Nashville faces key decision Monday

Government approval needed for potential Sounds stadiumSounds-logo

By Jason Arndt
Brewers Farm Report

Nashville could have earned an extension of its Player Development Contract with Milwaukee pending an approval of a new stadium by three governing bodies in Nashville November 11.

The Triple A affiliate struggled for nearly a decade in securing a new stadium to replace an aging Herschel Greer Stadium and drew some dissatisfaction from Brewers’ officials when both sides were negotiating a new PDC after the 2012 season.

After Milwaukee spent time exploring other Triple A options when its contract with Nashville expired, both sides were forced to extend due to no other available partnerships.

brewersBrewers General Manager Doug Melvin essentially told reporters at the time of the extension the franchise was “stuck” with the Sounds but made it known Greer Stadium needed to be replaced.

There were discussions of a new stadium when Milwaukee agreed with Nashville in 2005 after having the Indianapolis Indians as its Triple A affiliate from 2000-2004.

Brewers Assistant General Manager Gord Ash told’s Adam McCalvy there was significant progress in stadium discussions since both sides partnered up in 2005.

“From what I understand, there seems to me much better cooperation between the various levels of government this time than there was the last, and the new Sounds ownership group led by Frank Ward has done a tremendous job in

Greer Stadium's Iconic guitar-shaped scoreboard. The stadium has been home to the Sounds since 1978.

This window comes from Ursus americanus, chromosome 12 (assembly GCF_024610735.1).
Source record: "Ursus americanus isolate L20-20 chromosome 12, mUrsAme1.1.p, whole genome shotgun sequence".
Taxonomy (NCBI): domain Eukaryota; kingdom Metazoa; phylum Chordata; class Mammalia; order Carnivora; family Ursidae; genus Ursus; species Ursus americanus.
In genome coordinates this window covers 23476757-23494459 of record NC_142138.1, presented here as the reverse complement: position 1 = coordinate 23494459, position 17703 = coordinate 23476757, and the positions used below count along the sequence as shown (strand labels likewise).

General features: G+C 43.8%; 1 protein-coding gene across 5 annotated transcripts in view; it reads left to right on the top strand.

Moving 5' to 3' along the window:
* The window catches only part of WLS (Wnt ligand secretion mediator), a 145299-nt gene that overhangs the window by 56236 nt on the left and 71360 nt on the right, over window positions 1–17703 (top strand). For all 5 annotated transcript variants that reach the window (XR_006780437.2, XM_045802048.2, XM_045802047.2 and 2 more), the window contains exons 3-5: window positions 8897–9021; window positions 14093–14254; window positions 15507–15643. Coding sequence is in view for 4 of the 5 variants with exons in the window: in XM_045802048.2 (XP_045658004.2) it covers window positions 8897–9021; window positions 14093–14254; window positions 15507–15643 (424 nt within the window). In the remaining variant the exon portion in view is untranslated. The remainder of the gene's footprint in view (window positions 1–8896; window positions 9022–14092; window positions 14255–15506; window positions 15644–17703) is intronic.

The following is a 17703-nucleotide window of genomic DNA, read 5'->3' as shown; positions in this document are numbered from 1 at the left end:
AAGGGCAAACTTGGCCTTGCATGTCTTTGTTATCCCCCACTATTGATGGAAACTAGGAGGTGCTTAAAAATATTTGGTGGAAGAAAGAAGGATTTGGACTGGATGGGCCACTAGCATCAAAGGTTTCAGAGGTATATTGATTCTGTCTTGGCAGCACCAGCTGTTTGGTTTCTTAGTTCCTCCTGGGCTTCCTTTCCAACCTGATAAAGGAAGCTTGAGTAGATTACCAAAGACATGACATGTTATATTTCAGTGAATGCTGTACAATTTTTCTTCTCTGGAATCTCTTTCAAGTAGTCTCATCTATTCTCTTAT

Greer Stadium’s Iconic guitar-shaped scoreboard. The stadium has been home to the Sounds since 1978.

ensuring that they took it step by step,” Brewers assistant GM Gord Ash said. “There is a much different tone to this discussion than there was seven or eight years ago.”

Indianapolis agreed to sever ties with Milwaukee after 2004 due to the franchise’s inability to provide the Indians with top prospects.

Consequently, Indianapolis established a PDC with Pittsburgh while Milwaukee was assigned to Nashville as part of a working agreement due to no viable options at the time of its split with the Indians.

Sulphur Dell

Nashville’s new stadium will be at the sight of the old Sulphur Dell stadium which was demolished in 1969.

The location was suggested by Nashville’s government officials due to the municipality’s ownership of the land and cost effectiveness to the Sounds’ economic future.

Mayor Karl Dean announced the Sulphur Dell location will be be home to the Sounds new stadium in an August council meeting and estimated the cost of construction will be $80 million.

Financial comparisons between the prospective stadium and Greer Stadium comes with a wide margin as Greer Stadium is valued at nearly $4 million.

The City of Nashville is looking at the possible new Sounds stadium as the anchor of an urban redevelopment project including residential projects and a parking garage.

“We have a lot of private investors going to do housing, commercial development, mixed use development and it’s going to bring a spark to the area that we need, north of downtown and south of Jefferson Street. That’s exactly what we need,” Metro Planning Commission member Jerry Maynard said.

Nashville’s plan for the new stadium drew some public support at a Metro Planning Commission Public Hearing October 23.

“Imagine if you will, Greer Stadium is as old as the Municipal Auditorium. Would the Predators have that much success at the Municipal Auditorium? I don’t think so,” Sounds season ticket holder Jim Jennings said.

Despite a highly promising look at the future of Nashville baseball, some city officials will be exercising caution as it goes to the final push Monday.

Historically, there were plans in place for a new stadium at different points since 2005 but fell apart at the last minute.

Approval will need to come from the Metro Council, Sports Authority and the state Building Commission.

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